In light of all of this, are European leaders finally changing their views of the Jewish state? This week’s podcast guest, Benjamin Haddad, the director of the Future Europe Initiative at the Atlantic Council in Washington, DC, thinks that many are. In a recent essay, Haddad argues that the reaction of leaders across Europe to Israel’s recent confrontation with Hamas revealed a significant shift in European thinking about the Jewish state. In conversation with Mosaic editor Jonathan Silver, he explains the change he’s seeing, and why it’s happening now.

“Water,” said Israel’s second prime minister Levi Eshkol, “is to the country like blood to a human being.” From the time of the Hebrew Bible and through the ages, Jews have prayed for water in the land of Israel, and when early Zionist leaders began building the institutions of statehood, they made water a central policy issue. In recent years, Israeli technology has effected a water revolution through desalinization, drip irrigation, and agricultural science. Now, the Jewish state’s hydro-innovations have given it the diplomatic leverage to strengthen its friendships across the world.

On this week’s podcast, Seth Siegel, a water-technology expert, joins Mosaic editor Jonathan Silver to talk about Israel’s water revolution. Siegel is the chief sustainability officer at N-Drip, an Israeli hydro-technology company, and the author of the 2015 book Let There Be Water: Israel’s Solution for a Water Starved World. In this podcast, he talks about his work and about how this precious natural resource affects everything from Israeli utility bills to international diplomacy.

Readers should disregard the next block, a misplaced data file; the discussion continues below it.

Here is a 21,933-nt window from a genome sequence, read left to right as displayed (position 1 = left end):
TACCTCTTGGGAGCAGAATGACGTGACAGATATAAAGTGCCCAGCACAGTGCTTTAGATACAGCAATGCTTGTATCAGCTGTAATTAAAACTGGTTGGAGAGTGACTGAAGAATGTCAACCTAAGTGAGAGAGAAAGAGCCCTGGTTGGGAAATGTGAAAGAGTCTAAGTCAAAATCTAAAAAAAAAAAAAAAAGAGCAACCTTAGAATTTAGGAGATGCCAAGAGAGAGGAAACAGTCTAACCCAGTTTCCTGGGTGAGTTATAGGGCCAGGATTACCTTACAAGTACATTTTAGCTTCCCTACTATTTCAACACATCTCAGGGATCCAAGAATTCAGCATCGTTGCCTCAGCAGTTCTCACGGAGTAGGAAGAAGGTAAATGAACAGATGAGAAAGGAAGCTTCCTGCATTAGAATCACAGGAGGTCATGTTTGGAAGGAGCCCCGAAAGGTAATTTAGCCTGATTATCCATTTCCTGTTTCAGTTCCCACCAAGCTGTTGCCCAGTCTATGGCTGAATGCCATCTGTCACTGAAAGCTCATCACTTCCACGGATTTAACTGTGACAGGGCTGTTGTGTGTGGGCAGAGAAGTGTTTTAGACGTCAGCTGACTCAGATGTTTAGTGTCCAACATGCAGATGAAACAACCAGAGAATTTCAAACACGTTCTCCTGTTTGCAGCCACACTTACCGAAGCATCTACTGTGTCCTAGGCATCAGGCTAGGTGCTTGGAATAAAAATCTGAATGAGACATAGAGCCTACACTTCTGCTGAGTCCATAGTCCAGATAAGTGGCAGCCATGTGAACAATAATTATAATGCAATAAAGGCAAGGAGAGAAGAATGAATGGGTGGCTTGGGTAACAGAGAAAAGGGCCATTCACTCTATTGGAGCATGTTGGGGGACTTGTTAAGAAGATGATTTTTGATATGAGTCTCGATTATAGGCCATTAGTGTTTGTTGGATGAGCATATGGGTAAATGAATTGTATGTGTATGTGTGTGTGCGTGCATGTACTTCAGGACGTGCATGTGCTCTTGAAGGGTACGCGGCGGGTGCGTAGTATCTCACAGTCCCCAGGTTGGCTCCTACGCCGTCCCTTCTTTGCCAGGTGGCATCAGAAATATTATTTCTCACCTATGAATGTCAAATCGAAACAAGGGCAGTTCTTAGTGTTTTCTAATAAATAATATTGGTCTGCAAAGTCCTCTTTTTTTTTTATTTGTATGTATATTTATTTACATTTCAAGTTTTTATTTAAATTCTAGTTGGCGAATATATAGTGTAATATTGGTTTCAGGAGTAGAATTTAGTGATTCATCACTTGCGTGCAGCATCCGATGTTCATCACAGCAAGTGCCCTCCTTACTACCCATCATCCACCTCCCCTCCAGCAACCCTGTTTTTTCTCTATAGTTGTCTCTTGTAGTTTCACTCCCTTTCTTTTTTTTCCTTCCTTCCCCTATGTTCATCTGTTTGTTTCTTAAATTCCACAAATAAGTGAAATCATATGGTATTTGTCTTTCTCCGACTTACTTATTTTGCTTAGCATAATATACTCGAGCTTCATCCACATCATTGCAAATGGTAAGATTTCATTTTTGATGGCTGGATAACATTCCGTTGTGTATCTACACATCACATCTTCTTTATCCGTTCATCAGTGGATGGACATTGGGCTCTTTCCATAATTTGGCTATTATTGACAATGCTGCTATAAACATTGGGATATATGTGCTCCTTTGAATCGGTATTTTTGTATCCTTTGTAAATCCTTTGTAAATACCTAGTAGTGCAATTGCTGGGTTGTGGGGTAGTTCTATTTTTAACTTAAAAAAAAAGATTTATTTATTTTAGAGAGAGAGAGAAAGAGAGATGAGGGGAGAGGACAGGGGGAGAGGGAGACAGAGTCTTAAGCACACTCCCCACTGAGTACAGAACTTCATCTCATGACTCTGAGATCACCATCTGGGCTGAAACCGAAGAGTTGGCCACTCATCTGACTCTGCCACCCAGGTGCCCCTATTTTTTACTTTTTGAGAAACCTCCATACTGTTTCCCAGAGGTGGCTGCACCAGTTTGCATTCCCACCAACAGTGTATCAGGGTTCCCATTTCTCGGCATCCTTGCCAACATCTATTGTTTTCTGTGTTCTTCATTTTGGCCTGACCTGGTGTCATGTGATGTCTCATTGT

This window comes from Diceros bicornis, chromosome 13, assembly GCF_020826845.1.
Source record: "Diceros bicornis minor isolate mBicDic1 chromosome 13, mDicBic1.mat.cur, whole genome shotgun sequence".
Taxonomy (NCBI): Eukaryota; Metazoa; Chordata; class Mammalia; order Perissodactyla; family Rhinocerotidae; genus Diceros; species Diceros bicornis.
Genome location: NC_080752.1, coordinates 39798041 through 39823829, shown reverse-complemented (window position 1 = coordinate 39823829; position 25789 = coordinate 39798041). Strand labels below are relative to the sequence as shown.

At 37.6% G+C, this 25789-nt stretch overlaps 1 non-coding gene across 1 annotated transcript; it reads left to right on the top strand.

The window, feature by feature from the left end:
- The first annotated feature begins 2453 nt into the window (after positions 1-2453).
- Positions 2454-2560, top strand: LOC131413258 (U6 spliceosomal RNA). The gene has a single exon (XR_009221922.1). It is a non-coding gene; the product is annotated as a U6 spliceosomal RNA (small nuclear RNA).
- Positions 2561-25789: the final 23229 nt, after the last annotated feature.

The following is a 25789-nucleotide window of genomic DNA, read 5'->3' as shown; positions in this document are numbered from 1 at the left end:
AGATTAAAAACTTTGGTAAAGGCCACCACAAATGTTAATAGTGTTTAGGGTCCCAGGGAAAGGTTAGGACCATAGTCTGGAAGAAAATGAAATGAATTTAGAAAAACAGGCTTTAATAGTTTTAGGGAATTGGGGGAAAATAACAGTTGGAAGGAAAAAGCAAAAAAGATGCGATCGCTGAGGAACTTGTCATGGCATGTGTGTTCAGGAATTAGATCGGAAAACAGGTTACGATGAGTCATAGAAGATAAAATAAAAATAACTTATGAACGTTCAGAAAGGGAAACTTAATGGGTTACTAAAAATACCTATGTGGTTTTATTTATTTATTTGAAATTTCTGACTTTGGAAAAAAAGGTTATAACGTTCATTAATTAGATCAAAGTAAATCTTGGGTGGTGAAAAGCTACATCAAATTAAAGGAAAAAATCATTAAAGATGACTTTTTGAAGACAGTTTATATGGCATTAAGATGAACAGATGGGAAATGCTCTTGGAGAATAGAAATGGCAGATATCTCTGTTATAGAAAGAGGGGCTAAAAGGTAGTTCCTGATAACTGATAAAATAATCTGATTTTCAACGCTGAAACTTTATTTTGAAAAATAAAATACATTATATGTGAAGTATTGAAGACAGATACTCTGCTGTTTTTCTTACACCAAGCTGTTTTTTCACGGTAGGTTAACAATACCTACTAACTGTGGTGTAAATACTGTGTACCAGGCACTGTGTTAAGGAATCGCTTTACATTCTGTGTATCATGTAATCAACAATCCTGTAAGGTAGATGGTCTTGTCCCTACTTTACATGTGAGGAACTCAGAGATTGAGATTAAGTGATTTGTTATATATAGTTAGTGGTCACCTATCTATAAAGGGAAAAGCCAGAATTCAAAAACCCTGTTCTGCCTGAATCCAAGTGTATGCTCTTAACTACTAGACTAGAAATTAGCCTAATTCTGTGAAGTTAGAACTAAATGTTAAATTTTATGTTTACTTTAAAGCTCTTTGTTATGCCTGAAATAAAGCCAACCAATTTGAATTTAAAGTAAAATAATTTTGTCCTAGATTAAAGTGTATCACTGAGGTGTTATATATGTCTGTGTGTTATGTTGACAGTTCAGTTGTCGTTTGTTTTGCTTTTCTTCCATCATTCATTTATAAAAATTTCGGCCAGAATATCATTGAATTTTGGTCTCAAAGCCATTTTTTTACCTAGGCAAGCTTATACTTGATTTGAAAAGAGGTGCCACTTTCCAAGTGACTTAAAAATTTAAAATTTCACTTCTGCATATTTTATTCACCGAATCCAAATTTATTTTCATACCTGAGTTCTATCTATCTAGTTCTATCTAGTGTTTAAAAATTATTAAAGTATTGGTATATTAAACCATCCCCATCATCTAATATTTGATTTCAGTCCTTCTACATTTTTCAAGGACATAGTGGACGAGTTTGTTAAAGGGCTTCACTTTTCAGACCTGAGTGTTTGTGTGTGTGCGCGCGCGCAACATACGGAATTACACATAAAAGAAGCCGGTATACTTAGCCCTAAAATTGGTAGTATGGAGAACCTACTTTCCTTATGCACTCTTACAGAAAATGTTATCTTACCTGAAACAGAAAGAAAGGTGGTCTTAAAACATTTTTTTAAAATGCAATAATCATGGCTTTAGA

In wake of President Biden’s inauguration, experienced foreign-policy hands argued over what could be learned about his administration’s approach to Israel and the Middle East from his early statements and appointments. They faced an unresolved question: would President Biden’s longtime instincts, which tend to be sympathetic to Israel, hold sway over the louder and more progressive voices arrayed against Israel in the Democratic party? Would he continue to support Israel in the Oval Office as he did for so long in the Senate? Or would President Biden advance the strategy pursued by the Obama administration, strengthening Israel’s main adversary, Iran?

This week’s podcast guest believes that the answer has now been revealed. Michael Doran is a senior fellow at the Hudson Institute, a long-time Mosaic writer, and the co-author of an important new essay about the Biden administration’s developing Middle East policy.  In it, he argues that instead of working with Israel and the Sunni Arab states to contain Iran, President Biden and his team want to partner with Iran to bring a different kind of order to the Middle East. In conversation with Mosaic editor Jonathan Silver, Doran discusses his argument and explains why Israel and America’s Sunni allies need to prepare for the final act of America’s strategic realignment.